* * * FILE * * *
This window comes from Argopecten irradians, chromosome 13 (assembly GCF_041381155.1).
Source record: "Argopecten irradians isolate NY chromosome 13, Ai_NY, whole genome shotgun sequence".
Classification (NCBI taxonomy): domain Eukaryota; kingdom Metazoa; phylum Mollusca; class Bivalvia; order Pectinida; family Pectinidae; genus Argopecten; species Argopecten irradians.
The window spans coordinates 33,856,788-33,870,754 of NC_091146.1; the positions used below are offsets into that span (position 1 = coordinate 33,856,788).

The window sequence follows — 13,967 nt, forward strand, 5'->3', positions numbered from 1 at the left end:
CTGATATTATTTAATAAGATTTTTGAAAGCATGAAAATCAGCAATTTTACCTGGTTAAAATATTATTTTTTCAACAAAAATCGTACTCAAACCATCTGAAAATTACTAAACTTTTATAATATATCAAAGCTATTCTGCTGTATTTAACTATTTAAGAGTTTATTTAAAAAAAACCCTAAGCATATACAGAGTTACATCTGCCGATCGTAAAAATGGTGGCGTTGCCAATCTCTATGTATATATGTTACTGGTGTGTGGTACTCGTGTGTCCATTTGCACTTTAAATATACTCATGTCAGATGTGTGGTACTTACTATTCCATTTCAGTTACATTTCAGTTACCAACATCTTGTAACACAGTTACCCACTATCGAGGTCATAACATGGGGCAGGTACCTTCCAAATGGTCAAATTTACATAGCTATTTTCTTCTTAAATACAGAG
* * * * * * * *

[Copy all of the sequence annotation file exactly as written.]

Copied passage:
This window comes from Argopecten irradians, chromosome 13 (assembly GCF_041381155.1).
Source record: "Argopecten irradians isolate NY chromosome 13, Ai_NY, whole genome shotgun sequence".
Classification (NCBI taxonomy): domain Eukaryota; kingdom Metazoa; phylum Mollusca; class Bivalvia; order Pectinida; family Pectinidae; genus Argopecten; species Argopecten irradians.
The window spans coordinates 33,856,788-33,870,754 of NC_091146.1; the positions used below are offsets into that span (position 1 = coordinate 33,856,788).

The window sequence follows — 13,967 nt, forward strand, 5'->3', positions numbered from 1 at the left end:
CTGATATTATTTAATAAGATTTTTGAAAGCATGAAAATCAGCAATTTTACCTGGTTAAAATATTATTTTTTCAACAAAAATCGTACTCAAACCATCTGAAAATTACTAAACTTTTATAATATATCAAAGCTATTCTGCTGTATTTAACTATTTAAGAGTTTATTTAAAAAAAACCCTAAGCATATACAGAGTTACATCTGCCGATCGTAAAAATGGTGGCGTTGCCAATCTCTATGTATATATGTTACTGGTGTGTGGTACTCGTGTGTCCATTTGCACTTTAAATATACTCATGTCAGATGTGTGGTACTTACTATTCCATTTCAGTTACATTTCAGTTACCAACATCTTGTAACACAGTTACCCACTATCGAGGTCATAACATGGGGCAGGTACCTTCCAAATGGTCAAATTTACATAGCTATTTTCTTCTTAAATACAGAG